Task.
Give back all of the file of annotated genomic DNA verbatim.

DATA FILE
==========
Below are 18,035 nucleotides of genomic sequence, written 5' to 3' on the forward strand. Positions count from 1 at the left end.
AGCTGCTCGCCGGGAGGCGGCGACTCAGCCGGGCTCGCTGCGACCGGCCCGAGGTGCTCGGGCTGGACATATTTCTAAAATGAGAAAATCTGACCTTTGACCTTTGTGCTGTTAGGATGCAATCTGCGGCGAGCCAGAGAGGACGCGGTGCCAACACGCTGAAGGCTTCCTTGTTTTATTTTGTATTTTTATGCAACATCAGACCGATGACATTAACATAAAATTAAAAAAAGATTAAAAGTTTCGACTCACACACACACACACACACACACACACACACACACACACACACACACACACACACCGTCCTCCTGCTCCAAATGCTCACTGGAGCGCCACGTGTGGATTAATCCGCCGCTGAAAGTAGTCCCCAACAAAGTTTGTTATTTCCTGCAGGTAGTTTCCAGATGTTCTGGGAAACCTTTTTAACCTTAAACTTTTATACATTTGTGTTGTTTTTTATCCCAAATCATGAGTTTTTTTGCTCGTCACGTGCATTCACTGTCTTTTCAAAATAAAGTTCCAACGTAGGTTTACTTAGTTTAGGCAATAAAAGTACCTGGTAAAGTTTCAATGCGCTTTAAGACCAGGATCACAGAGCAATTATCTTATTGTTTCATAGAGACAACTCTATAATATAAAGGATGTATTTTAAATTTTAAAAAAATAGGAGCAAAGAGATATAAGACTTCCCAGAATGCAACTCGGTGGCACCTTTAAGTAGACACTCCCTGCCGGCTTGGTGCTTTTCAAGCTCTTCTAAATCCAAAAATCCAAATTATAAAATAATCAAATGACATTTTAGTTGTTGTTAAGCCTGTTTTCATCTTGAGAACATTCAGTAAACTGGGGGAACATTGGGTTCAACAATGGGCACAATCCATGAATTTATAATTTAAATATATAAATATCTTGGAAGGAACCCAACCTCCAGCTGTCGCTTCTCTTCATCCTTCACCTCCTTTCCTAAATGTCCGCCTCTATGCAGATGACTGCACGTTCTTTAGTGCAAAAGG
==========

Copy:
Below are 18,035 nucleotides of genomic sequence, written 5' to 3' on the forward strand. Positions count from 1 at the left end.
AGCTGCTCGCCGGGAGGCGGCGACTCAGCCGGGCTCGCTGCGACCGGCCCGAGGTGCTCGGGCTGGACATATTTCTAAAATGAGAAAATCTGACCTTTGACCTTTGTGCTGTTAGGATGCAATCTGCGGCGAGCCAGAGAGGACGCGGTGCCAACACGCTGAAGGCTTCCTTGTTTTATTTTGTATTTTTATGCAACATCAGACCGATGACATTAACATAAAATTAAAAAAAGATTAAAAGTTTCGACTCACACACACACACACACACACACACACACACACACACACACACACACACACACACCGTCCTCCTGCTCCAAATGCTCACTGGAGCGCCACGTGTGGATTAATCCGCCGCTGAAAGTAGTCCCCAACAAAGTTTGTTATTTCCTGCAGGTAGTTTCCAGATGTTCTGGGAAACCTTTTTAACCTTAAACTTTTATACATTTGTGTTGTTTTTTATCCCAAATCATGAGTTTTTTTGCTCGTCACGTGCATTCACTGTCTTTTCAAAATAAAGTTCCAACGTAGGTTTACTTAGTTTAGGCAATAAAAGTACCTGGTAAAGTTTCAATGCGCTTTAAGACCAGGATCACAGAGCAATTATCTTATTGTTTCATAGAGACAACTCTATAATATAAAGGATGTATTTTAAATTTTAAAAAAATAGGAGCAAAGAGATATAAGACTTCCCAGAATGCAACTCGGTGGCACCTTTAAGTAGACACTCCCTGCCGGCTTGGTGCTTTTCAAGCTCTTCTAAATCCAAAAATCCAAATTATAAAATAATCAAATGACATTTTAGTTGTTGTTAAGCCTGTTTTCATCTTGAGAACATTCAGTAAACTGGGGGAACATTGGGTTCAACAATGGGCACAATCCATGAATTTATAATTTAAATATATAAATATCTTGGAAGGAACCCAACCTCCAGCTGTCGCTTCTCTTCATCCTTCACCTCCTTTCCTAAATGTCCGCCTCTATGCAGATGACTGCACGTTCTTTAGTGCAAAAGG